The O2-Evolving complex of photosystem II

Recent insights from quantum mechanics/molecular mechanics (QM/MM), extended X-ray absorption fine structure (EXAFS), and femtosecond X-ray crystallography data

Mikhail Askerka, Gary W Brudvig, Victor S. Batista

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60 Citations (Scopus)

Abstract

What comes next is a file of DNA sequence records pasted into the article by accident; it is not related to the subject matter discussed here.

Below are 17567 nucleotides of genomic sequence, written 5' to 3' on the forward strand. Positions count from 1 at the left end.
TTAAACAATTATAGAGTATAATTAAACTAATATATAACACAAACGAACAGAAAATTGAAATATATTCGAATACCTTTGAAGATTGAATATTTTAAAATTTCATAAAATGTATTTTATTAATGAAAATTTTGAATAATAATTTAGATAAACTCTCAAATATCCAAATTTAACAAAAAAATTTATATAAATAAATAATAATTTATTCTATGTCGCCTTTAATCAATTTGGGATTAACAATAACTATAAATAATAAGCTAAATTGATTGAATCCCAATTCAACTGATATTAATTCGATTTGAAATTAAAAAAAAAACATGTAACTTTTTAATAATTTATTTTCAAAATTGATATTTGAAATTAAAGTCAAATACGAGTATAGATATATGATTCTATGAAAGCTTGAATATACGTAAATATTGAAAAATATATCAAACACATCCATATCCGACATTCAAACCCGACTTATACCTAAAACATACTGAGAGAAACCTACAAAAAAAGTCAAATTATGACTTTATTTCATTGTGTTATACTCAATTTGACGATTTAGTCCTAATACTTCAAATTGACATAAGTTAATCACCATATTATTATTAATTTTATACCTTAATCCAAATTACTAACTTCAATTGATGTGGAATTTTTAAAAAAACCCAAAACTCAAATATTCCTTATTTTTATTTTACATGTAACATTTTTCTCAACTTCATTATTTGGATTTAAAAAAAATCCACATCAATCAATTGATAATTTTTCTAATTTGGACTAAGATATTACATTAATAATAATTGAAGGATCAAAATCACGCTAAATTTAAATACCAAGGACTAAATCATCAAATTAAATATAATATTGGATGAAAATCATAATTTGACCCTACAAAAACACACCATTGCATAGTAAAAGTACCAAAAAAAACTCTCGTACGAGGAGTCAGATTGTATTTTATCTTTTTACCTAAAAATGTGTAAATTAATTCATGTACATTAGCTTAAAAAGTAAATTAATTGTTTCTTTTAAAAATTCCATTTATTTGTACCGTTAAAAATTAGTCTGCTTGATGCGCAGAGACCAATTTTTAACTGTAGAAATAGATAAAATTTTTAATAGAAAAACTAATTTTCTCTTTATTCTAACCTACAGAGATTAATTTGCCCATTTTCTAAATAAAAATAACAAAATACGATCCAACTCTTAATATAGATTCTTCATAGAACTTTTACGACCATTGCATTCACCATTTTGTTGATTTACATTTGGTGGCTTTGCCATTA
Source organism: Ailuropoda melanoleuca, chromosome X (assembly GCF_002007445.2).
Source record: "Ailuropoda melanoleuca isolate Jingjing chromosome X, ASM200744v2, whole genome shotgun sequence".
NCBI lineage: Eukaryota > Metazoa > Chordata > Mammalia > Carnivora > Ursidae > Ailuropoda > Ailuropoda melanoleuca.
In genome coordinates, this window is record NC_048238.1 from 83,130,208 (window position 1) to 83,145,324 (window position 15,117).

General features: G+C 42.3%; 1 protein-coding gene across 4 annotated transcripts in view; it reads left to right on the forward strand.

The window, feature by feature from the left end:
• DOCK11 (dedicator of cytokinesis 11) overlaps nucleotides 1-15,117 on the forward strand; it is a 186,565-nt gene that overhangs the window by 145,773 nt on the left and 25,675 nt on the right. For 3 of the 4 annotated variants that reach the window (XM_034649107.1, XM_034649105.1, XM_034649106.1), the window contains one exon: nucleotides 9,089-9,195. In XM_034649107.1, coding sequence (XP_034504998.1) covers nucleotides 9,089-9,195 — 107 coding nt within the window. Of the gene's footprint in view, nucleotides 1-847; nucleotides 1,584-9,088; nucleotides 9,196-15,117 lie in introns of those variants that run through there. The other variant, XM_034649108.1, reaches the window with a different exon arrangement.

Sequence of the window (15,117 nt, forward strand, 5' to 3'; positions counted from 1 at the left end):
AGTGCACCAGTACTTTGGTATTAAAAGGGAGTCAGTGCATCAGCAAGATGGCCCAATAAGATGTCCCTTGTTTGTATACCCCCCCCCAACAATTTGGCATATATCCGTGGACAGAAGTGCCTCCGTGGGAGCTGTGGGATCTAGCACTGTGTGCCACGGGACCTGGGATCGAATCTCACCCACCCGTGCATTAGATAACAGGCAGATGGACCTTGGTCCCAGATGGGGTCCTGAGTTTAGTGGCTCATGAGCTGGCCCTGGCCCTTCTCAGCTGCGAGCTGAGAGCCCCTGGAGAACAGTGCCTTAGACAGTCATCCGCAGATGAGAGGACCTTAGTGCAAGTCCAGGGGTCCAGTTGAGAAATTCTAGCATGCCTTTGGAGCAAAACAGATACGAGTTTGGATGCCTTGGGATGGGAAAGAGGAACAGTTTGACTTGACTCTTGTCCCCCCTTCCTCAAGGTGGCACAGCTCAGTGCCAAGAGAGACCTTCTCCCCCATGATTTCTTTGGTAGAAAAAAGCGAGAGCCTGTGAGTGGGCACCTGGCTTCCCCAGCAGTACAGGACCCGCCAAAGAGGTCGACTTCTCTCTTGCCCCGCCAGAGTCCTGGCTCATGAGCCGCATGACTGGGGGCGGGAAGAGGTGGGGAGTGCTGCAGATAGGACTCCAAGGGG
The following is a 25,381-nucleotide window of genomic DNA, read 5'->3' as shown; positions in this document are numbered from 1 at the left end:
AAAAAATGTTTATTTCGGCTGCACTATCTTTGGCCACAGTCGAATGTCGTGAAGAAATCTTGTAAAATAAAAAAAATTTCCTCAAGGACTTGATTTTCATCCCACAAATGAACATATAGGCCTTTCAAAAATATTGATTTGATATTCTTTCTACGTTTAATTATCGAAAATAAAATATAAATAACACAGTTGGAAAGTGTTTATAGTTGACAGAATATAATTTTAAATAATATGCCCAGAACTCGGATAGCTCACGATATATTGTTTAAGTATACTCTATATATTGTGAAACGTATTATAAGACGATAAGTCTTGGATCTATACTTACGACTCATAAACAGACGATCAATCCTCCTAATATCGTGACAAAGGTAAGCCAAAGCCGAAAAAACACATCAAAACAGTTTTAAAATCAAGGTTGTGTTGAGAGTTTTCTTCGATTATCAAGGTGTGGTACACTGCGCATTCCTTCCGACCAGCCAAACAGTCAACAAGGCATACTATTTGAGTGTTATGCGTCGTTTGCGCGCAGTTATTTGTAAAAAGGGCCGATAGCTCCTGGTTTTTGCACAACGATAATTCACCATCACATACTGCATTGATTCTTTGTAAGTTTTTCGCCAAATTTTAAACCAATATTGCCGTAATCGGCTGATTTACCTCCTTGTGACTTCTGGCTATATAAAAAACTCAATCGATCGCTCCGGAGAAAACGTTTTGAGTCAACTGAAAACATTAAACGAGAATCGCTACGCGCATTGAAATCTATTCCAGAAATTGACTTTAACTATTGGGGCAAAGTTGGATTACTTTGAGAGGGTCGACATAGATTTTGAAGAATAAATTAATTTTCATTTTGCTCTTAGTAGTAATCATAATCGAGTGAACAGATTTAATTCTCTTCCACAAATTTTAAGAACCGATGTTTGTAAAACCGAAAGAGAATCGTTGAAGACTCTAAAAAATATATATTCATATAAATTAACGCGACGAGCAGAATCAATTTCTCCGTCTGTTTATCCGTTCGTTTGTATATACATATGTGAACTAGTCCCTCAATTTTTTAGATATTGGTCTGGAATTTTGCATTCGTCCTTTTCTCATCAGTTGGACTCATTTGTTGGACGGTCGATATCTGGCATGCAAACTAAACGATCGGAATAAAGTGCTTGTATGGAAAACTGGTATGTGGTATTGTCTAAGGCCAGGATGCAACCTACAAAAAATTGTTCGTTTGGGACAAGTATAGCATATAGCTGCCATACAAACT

CONSPECTUS: Efficient photoelectrochemical water oxidation may open a way to produce energy from renewable solar power. In biology, generation of fuel due to water oxidation happens efficiently on an immense scale during the light reactions of photosynthesis. To oxidize water, photosynthetic organisms have evolved a highly conserved protein complex, Photosystem II. Within that complex, water oxidation happens at the CaMn4O5 inorganic catalytic cluster, the so-called oxygen-evolving complex (OEC), which cycles through storage "S" states as it accumulates oxidizing equivalents and produces molecular oxygen. In recent years, there has been significant progress in understanding the OEC as it evolves through the catalytic cycle. Studies have combined conventional and femtosecond X-ray crystallography with extended X-ray absorption fine structure (EXAFS) and quantum mechanics/molecular mechanics (QM/MM) methods and have addressed changes in protonation states of μ-oxo bridges and the coordination of substrate water through the analysis of ammonia binding as a chemical analog of water. These advances are thought to be critical to understanding the catalytic cycle since protonation states regulate the relative stability of different redox states and the geometry of the OEC. Therefore, establishing the mechanism for substrate water binding and the nature of protonation/redox state transitions in the OEC is essential for understanding the catalytic cycle of O2 evolution. The structure of the dark-stable S1 state has been a target for X-ray crystallography for the past 15 years. However, traditional Xray crystallography has been hampered by radiation-induced reduction of the OEC. Very recently, a revolutionary X-ray free electron laser (XFEL) technique was applied to PSII to reveal atomic positions at 1.95 Å without radiation damage, which brought us closer than ever to establishing the ultimate structure of the OEC in the S1 state. However, the atom positions in this crystal structure are still not consistent with high-resolution EXAFS spectroscopy, partially due to the poorly resolved oxygen positions next to Mn centers and partial reduction due to extended dark adaptation of the sample. These inconsistencies led to the new models of the OEC with an alternative low oxidation state and raised questions on the protonation state of the cluster, especially the O5 μ-oxo bridge. This Account summarizes the most recent models of the OEC that emerged from QM/MM, EXAFS and femtosecond X-ray crystallography methods. When PSII in the S1 state is exposed to light, the S1 state is advanced to the higher oxidation states and eventually binds substrate water molecules. Identifying the substrate waters is of paramount importance for establishing the water-oxidation mechanism but is complicated by a large number of spectroscopically similar waters. Water analogues can, therefore, be helpful because they serve as spectroscopic markers that help to track the motion of the substrate waters. Due to a close structural and electronic similarity to water, ammonia has been of particular interest. We review three competing hypotheses on substrate water/ammonia binding and compile theoretical and experimental evidence to support them. Binding of ammonia as a sixth ligand to Mn4 during the S1 ? S2 transition seems to satisfy most of the criteria, especially the most compelling recent EPR data on D1-D61A mutated PSII. Such a binding mode suggests delivery of water from the "narrow" channel through a "carousel" rearrangement of waters around Mn4 upon the S2 ? S3 transition. An alternative hypothesis suggests water delivery through the "large" channel on the Ca side. However, both water delivery paths lead to a similar S3 structure, seemingly reaching consensus on the nature of the last detectable S-state intermediate in the Kok cycle before O2 evolution.